Google seeks change to FCC spectrum auction rules
Google warned last week that any attempt to change FCC spectrum auction rules concerning open access would “seriously undermine the promise of consumers seeking more choices of wireless providers and services.”
Richard Whitt, Google’s Washington, D.C., media and telecom counsel, wrote in an online policy blog that when the FCC voted in July to adopt its spectrum band plan and license conditions for the upcoming 700MHz auction that it was “natural to assume” that was the end of the regulatory story.
“To the contrary, it seems that a ‘final’ vote by a federal government agency is merely the beginning of a new phase in the process,“ he wrote.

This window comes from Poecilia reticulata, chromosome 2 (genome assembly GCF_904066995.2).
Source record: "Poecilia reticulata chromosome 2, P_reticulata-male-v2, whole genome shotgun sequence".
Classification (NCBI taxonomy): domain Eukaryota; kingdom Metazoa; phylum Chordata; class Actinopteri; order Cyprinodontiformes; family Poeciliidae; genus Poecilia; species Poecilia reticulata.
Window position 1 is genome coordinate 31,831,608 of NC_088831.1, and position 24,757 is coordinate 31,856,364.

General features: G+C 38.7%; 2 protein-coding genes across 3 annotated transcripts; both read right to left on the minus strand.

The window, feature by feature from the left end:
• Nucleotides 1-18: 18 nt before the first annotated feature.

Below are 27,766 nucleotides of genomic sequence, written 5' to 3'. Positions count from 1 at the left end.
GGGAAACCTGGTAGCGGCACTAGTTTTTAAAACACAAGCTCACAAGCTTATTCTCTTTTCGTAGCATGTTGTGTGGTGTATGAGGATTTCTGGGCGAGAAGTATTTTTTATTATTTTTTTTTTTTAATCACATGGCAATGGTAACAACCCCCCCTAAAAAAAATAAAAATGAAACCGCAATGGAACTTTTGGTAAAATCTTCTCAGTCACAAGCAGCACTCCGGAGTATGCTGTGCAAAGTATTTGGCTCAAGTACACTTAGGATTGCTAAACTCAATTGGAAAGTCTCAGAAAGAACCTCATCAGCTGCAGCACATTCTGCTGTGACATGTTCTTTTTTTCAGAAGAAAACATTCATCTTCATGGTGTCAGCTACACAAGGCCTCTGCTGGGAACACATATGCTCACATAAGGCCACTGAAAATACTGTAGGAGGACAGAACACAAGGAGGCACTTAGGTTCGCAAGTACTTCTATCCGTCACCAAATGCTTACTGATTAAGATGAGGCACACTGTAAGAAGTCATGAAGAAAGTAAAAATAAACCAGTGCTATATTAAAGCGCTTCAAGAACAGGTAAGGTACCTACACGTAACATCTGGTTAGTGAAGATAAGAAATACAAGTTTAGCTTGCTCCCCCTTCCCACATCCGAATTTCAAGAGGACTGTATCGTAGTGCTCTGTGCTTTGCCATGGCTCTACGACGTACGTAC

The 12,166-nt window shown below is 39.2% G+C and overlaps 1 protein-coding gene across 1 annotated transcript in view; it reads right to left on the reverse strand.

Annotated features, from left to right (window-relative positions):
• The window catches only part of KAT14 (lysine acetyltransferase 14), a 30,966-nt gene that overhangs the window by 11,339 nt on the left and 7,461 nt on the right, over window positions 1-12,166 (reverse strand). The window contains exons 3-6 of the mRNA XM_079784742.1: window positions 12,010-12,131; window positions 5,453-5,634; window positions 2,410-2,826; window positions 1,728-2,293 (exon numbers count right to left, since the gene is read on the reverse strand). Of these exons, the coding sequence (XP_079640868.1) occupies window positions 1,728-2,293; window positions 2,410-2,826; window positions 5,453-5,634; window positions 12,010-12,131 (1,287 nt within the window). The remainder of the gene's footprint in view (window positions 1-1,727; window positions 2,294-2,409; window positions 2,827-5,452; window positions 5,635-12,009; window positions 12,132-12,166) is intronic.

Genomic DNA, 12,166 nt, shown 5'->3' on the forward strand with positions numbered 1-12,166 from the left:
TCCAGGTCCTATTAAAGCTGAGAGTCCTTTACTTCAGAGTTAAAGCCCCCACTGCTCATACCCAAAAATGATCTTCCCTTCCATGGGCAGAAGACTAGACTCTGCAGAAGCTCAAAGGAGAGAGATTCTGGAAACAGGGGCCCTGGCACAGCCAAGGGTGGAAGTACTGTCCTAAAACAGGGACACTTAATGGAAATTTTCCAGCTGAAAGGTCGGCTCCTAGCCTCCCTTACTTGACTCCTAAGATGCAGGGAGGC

Verizon has filed a lawsuit against the FCC, seeking to overturn the commission’s attempt to bring open access to a portion of the spectrum in the 700MHz auction. The telco, unhappy with the FCC’s decision, threatened to have next January’s auction itself halted unless the open access provisions are eliminated.
More recently, various news reports said Verizon is lobbying behind the scenes to convince FCC chairman Kevin Martin to water down key aspects of the open access provisions.
Whitt, calling that lobbying effort a violation of FCC rules, said Google is still “carefully analyzing whether and how we might participate in the upcoming auction.”
However, he said, “If we do end up bidding and ultimately win the spectrum in question, we would ensure that consumers have the right to decide which devices and applications they want to use on our network.”
Whitt called on the FCC to “stick to its guns” as it tries “to introduce the open ethos of the Internet to a small segment of the closed wireless world.”
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By Tom Butts
By Tom Butts